• Non-Indicative Name: Only two (Don and Harold Reid) were brothers, and none were named Statler. The band named itself after a brand of tissue. (The members used to joke that they could have easily become the Kleenex Brothers instead.)
  • Nostalgia Filter: Many of their biggest hit songs fit this trope, including "Do You Remember These" (reviving pop culture and personal memories of the 1930s through the '50s) and "The Movies" (a roll call of the biggest movie hits and stars, from the earliest days to the then-present 1977). Other "memory-type" songs are more bittersweet, such as "The Class of '57," reflecting on classmates who had great success and those who were struggling (or worse). Rounding out the trope: covers of oldies and adult standards.
  • Obsession Song: "The Official Historian on Shirley Jean Berrell" comes across as this, given the near-exhaustive knowledge the narrator has of the girl in question. Subverted in the final verse when he has to admit that "The only thing that I don't know is where she is right now."
  • Old Flame Fizzle: Treated with subtle humor in "Atlanta Blue" where the singer never got over his old love, but doesn't want her to come back because the memories always seem better than the reality.
  • Parental Substitute: Uncle Roy and Aunt Kathleen step in after the death of a parent in "You Can't Go Home."
  • Pun:
    • "We Got Paid by Cash," a look back at the days when the Statlers opened for Johnny Cash.
    • Two of their bigger early hits were "Ruthless" (about a guy whose lover named Ruth walked out on him) and "You Can't Have Your Kate and Edith Too" (about how Kate's boyfriend is trying to get with the singer's girlfriend Edith).
  • Scooby-Dooby Doors: Each episode of their show concluded with them entering doors with their respective faces, and then they would get shuffled up backstage, coming out of another door and going through the corresponding door.
  • Shout-Out: Kurt Vonnegut was a big fan and discussed some of their songs in an essay included in his book Palm Sunday.
    • The Statlers themselves included musical shout-outs to Johnny Cash in "We Got Paid by Cash" — the song opens with the distinctive bass entry to "Big River" and closes on the mariachi trumpets of "Ring of Fire."
  • Sleeps in the Nude: From "(I'll Even Love You) Better Than I Did Then":
    When you're lying there in bed, late at night and all alone,
    With nothing on but the radio ...
  • Someone to Remember Him By: "Silver Medals and Sweet Memories", sung by the "someone".
    And she never heard from him again, and he never heard of me.
  • Spell My Name with a "The": In the title performance on Alive at the Johnny Mack Brown High School by Lester "Roadhog" Moran & The Cadillac Cowboys, Roadhog is very insistent in calling the school The Johnny Mack Brown High School.
  • Stealth Insult: The charmingly snarky "Don't Wait On Me" where a young man promises he'll come back to his lady ... on the day the Fourth of July parade is canceled by a blizzard. Or other equally likely events.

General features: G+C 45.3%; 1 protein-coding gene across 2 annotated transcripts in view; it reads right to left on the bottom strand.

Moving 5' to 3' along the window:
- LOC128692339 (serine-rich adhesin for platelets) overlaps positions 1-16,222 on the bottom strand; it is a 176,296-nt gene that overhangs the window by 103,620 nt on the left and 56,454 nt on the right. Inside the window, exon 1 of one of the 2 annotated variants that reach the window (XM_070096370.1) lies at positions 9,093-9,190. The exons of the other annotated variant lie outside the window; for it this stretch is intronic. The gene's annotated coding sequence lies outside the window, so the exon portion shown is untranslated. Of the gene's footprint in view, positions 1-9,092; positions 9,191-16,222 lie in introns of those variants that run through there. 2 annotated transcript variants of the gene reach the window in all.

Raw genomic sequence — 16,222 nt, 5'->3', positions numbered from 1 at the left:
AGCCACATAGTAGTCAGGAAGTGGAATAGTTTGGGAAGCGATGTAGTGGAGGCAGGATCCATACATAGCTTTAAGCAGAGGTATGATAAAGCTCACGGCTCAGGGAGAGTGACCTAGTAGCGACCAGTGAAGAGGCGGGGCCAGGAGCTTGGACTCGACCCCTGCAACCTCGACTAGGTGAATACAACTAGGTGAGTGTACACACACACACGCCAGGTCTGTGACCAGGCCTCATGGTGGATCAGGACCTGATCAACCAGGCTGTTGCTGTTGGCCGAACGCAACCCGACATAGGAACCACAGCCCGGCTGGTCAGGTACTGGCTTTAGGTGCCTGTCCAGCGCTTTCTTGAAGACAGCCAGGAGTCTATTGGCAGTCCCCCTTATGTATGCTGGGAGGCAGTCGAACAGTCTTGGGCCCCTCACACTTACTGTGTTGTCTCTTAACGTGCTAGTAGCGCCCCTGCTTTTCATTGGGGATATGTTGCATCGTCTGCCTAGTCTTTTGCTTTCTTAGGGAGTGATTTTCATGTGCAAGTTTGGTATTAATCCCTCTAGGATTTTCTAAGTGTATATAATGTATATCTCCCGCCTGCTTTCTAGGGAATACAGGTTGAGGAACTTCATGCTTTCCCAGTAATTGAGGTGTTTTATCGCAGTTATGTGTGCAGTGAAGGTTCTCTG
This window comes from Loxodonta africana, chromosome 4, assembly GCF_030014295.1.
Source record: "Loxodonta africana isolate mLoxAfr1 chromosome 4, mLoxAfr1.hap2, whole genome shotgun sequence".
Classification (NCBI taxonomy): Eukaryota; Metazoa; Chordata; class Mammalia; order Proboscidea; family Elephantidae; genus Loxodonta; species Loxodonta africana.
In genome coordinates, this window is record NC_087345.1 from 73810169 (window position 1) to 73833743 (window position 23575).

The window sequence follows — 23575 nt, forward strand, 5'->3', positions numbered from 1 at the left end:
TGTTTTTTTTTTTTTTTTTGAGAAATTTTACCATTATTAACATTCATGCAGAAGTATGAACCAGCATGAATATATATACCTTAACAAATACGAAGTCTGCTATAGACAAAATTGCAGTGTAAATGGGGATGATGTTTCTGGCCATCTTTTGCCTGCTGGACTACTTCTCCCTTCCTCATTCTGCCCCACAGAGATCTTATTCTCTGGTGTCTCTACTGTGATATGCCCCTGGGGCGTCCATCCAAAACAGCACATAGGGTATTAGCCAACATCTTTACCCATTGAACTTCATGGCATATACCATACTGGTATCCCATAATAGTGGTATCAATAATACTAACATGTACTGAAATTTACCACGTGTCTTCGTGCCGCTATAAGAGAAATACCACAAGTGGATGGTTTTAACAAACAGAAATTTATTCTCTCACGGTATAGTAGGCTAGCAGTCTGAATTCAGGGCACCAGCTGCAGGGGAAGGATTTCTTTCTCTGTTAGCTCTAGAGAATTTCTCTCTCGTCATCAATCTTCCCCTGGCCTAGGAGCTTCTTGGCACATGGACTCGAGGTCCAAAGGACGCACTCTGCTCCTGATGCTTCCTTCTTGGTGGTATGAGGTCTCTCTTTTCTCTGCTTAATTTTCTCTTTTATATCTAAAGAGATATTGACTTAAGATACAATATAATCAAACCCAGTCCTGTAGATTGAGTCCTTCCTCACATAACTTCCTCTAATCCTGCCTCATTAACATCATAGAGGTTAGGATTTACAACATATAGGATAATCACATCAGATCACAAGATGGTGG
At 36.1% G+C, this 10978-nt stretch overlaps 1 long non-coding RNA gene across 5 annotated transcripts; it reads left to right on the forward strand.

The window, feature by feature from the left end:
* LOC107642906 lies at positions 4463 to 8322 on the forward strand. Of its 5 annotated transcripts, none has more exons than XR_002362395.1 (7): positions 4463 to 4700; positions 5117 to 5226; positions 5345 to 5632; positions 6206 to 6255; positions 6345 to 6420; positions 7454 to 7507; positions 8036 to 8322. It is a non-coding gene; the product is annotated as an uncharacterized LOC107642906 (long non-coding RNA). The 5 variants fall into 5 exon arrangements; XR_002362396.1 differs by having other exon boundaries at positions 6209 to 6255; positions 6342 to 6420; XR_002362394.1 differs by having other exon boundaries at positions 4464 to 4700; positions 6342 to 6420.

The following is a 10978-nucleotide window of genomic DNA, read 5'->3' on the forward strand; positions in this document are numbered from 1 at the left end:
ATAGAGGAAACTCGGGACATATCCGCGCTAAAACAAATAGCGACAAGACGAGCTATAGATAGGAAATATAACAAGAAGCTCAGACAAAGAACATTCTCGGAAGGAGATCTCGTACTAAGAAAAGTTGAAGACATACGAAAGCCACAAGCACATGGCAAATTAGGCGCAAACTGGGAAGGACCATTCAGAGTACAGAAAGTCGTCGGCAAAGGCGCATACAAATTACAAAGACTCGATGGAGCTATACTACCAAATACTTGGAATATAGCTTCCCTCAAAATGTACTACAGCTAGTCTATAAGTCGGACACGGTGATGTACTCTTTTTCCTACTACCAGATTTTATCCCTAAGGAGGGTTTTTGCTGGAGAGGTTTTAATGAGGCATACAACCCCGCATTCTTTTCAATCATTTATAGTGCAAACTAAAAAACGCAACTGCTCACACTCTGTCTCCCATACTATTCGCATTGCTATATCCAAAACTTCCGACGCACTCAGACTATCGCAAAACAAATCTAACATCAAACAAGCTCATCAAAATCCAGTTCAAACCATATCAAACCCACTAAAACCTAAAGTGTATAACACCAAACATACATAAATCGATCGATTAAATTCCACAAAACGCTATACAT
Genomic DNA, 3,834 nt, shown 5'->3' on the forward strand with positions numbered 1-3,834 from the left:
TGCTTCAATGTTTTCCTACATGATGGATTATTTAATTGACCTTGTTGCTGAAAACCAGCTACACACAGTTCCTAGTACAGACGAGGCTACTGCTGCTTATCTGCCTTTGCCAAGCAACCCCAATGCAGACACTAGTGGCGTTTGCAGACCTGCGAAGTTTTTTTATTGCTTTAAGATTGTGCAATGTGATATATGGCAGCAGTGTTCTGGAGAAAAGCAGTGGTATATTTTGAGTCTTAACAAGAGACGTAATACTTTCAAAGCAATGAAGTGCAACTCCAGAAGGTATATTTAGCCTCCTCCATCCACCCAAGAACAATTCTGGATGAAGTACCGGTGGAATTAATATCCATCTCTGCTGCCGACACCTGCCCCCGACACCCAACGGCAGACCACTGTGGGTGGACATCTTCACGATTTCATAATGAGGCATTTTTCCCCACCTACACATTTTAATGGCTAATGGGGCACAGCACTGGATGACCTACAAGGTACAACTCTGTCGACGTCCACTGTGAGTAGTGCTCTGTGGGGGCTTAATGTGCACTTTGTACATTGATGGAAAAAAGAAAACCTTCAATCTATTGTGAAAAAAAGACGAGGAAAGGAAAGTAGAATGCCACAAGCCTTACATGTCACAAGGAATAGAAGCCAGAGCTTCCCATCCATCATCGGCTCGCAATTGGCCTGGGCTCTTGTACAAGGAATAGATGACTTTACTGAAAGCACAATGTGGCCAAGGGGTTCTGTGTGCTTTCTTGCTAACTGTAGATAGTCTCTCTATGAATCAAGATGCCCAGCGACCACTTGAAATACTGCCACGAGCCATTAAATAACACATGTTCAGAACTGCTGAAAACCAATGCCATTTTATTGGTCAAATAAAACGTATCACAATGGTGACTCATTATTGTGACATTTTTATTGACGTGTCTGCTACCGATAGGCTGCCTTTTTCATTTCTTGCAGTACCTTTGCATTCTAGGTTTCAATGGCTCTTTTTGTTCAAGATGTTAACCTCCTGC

• And a hilarious real-life subversion occurred when one of the lines – "When the lights go on at Wrigley Field" – became reality seven years later. They changed the lyrics to putting a dome over it.
    • Well, Madelyn O'Hare isn't going to become a priestnote  any time soonnote , so that still holds.
  • Straight Man and Wise Guy: Don (straight man) & Harold (wise guy) (the actual brothers of the group) sometimes perform this routine between songs as shown here (begins at 3:25)
  • Stylistic Suck: They did an album as "Lester 'Roadhog' Moran and the Cadillac Cowboys", a deliberately bad country group.
  • Tareme Eyes: Harold Reid had some rather melancholy-looking ones.
  • The One That Got Away: The lead singer finds an old sweetheart has married someone else in both "Maple Street Memories" and "I Saw Your Picture in the Paper Sunday Morning." In both cases, the lead has by now found a Second Love of his own and can move on from the memories.
  • This Bed of Rose's: Their song "Bed of Rose's" is the Trope Namer.
  • Unrelated Brothers: Don and Harold Reid really were brothers, but none of the other "Brothers" were related.
  • Unreliable Narrator: Possibly in "New York City". He mourns his pregnant girlfriend's decision to move to New York and speculates what life might be like there for his son. When the song was recorded (1971) New York was the most prominent of the four states that allowed abortion on demand in the pre-Roe V. Wade era. If a woman with an unplanned pregnancy said she was going to New York City, it was usually code indicating she was getting an abortion.
  • Wedding Bells... for Someone Else: "I Was There" seems to set up a childhood romance that's heading to the altar until the singer mentions that he took his place at the wedding ... with the friends of the bride. Later subverted when the marriage breaks up and the singer takes her in.
  • "Where Are They Now?" Epilogue: The "Class of '57" was about this.
  • Vocal Tag Team: Don Reid was usually the lead vocalist, but some songs have more than one of the members singing lead. Some songs ("Class of '57", "Thank You World") even had each member sing a verse. However, Fortune usually sang lead during his tenure.